“Anyone can get dressed up and glamorous, but it is how people dress in their days off that are the most intriguing.”
As a signature style coach, I have found over and over again in my practice that it’s so much more about style than shopping as a form of self-love. At this time when taking care of our emotional health is more important than ever, we need to go beyond traditional notions of self-love.
I admit, like many of us, I have used one-off shopping as a form of self-love. I’m sure you can relate! Yet, hitting the mall or our favorite online shops will never be enough to make us feel better about what’s going on deep inside. I have a friend who thought going on a massive shopping spree would lead her to feel better about her problems. I see it in my style community all the time—people choose new hairstyles and buy different clothes, thinking these exterior differences will change how they feel about their internal selves. It happens in other groups too; people might rely on their relationships or their writing output to ease their personal insecurities or doubts. As a writer, I’m familiar with this as well.
Self-love is important. When it comes to going beyond self-love, one must embrace a profound style. It’s so much more than hiring a private shopper or buying a nice handbag.
Over the past 15 years, I have learned a thing or two from coaching individuals on style-related concerns.
To have deep self-love and profound style, you must come to terms with the relationship that is most important of all: the relationship with yourself.
Unfortunately, many of us are seeking external acceptance. This comes across as a desire for approval, and this need is strong. You might feel that you have to wear certain clothes, write in a certain way, or wear a certain hairstyle. It becomes a matter of attempting to please others by changing your style. Many of us don’t realize the intense role emotion is playing in our style journey. Until we unpack our emotional house, we’ll never accept the beautiful style that’s already within us.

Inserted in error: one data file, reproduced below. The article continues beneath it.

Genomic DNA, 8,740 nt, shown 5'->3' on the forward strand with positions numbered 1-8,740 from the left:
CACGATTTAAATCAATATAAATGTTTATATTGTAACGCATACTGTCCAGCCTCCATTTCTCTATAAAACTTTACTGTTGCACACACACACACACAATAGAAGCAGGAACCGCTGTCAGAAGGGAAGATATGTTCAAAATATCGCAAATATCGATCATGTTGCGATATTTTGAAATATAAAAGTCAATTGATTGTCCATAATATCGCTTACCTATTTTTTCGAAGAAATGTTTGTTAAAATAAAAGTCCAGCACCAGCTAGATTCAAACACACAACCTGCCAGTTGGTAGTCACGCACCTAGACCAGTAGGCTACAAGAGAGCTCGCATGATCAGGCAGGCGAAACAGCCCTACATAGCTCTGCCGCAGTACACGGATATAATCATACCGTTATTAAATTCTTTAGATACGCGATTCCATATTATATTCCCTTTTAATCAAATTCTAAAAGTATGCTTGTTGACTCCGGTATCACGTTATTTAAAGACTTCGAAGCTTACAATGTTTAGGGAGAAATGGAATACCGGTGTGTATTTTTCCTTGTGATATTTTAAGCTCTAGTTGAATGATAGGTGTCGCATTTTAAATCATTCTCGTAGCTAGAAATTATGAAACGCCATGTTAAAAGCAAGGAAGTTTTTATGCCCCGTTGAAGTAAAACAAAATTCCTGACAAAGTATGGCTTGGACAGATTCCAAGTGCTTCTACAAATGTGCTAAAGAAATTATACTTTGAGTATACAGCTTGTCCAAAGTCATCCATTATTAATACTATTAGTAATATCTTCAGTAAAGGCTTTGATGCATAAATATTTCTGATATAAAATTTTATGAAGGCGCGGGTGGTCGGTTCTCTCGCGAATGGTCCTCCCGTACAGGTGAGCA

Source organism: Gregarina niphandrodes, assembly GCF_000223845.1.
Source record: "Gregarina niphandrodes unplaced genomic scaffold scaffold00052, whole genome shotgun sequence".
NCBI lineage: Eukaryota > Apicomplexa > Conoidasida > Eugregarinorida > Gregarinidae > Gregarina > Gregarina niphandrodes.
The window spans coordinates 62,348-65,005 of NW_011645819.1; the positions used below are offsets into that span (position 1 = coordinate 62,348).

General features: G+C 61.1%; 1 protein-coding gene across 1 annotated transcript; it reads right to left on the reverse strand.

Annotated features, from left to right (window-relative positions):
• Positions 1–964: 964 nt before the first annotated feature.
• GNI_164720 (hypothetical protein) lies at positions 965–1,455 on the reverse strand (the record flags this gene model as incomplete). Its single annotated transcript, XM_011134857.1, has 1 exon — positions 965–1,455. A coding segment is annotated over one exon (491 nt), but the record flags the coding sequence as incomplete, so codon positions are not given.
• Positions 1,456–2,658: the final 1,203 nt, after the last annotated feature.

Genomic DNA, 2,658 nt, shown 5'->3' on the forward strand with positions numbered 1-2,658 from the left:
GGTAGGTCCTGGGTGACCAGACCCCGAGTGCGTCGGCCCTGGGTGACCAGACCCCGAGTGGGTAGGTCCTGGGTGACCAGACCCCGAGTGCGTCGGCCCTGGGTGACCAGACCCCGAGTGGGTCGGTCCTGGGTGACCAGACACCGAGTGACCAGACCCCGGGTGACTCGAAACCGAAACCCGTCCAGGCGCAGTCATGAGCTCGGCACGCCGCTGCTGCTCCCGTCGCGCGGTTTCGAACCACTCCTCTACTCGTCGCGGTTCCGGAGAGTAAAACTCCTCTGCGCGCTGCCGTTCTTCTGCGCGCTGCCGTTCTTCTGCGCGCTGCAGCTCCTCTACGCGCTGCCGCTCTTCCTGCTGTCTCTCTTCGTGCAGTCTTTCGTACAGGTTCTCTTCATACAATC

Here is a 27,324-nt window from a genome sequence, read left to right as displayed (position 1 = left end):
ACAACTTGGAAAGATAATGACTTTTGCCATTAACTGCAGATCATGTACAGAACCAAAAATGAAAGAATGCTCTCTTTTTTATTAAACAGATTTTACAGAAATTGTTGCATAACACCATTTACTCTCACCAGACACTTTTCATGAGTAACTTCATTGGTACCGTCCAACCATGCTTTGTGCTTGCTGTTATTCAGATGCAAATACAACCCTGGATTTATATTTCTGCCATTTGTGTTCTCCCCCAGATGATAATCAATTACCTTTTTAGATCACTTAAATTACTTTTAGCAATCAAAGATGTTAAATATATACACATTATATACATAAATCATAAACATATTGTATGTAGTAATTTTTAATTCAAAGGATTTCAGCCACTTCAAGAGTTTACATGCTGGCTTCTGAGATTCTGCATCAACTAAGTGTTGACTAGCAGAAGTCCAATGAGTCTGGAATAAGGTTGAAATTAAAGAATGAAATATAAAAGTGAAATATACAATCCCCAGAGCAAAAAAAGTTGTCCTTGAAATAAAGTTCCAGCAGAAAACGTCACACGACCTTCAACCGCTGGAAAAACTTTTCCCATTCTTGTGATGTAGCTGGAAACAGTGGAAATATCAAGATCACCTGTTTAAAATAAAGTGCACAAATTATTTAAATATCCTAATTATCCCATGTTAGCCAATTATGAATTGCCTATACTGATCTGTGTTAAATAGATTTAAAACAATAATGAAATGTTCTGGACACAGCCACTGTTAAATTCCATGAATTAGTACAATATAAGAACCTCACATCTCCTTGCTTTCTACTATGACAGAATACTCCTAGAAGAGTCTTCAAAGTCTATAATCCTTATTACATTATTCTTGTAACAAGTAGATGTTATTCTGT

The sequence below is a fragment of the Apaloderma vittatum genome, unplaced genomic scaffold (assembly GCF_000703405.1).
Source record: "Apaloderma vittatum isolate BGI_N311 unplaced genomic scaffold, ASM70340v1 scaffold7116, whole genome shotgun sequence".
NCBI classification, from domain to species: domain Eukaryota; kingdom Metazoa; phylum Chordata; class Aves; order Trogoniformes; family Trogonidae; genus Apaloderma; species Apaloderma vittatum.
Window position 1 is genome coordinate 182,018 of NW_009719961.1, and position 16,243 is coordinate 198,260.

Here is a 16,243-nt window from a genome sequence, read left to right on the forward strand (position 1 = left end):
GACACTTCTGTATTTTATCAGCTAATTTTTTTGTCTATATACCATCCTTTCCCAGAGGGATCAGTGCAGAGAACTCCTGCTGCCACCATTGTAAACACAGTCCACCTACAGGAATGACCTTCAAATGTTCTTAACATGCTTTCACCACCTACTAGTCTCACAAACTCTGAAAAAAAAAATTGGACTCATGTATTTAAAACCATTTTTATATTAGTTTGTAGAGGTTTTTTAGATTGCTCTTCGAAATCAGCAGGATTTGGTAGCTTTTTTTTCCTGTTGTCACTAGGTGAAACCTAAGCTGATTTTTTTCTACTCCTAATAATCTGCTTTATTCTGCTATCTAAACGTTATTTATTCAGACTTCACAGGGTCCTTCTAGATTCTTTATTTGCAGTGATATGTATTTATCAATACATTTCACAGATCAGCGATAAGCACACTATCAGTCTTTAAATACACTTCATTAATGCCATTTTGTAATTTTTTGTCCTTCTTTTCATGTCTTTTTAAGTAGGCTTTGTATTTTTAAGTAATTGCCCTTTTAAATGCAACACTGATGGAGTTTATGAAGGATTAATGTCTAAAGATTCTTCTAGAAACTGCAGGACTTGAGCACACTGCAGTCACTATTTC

Take for example, a friend of mine sometimes tells me, “I’m not stylish,” or “My hairstyle is not good enough,” or “Why doesn’t anything ever look good on me?” or “I have nothing to wear!” I hate to say it, but after decades of searching, she is still searching for that “perfect” one. Her style issue would be resolved if she only loved the style she already had.
How can you break the looking-for-self-love cycle? It begins not by taking action, but by asking the deep why. Yes, having great style and keeping oneself glamorous is very important, but until you uncover your deepest desires behind your style choices—asking the profound “why” about your style inner world?—no matter what stylist you hire or what you buy, it will never be enough. And no, you cannot ask “why?” once and be done with it; you must dig deep and keep asking why. Making a deep connection to the love that’s already in you happens through developing a true curiosity about yourself. This includes inquiring about your profound style.
In sum, it takes courage to have a profound style. As Oscar Wilde says “To love oneself is the beginning of a lifelong romance.” I know from experience as a woman who grew up in public housing in the American South that this requires a deep connection that is life long. Let me tell you, back when I was a little girl we never had the “trends” in my home, but we were always elegant. I carry this value with me to this day. Honor your current personal style and then grow from there. Once you deeply accept this reality and who you are, you will truly love your style choices.
This kind of style goes beyond self-love.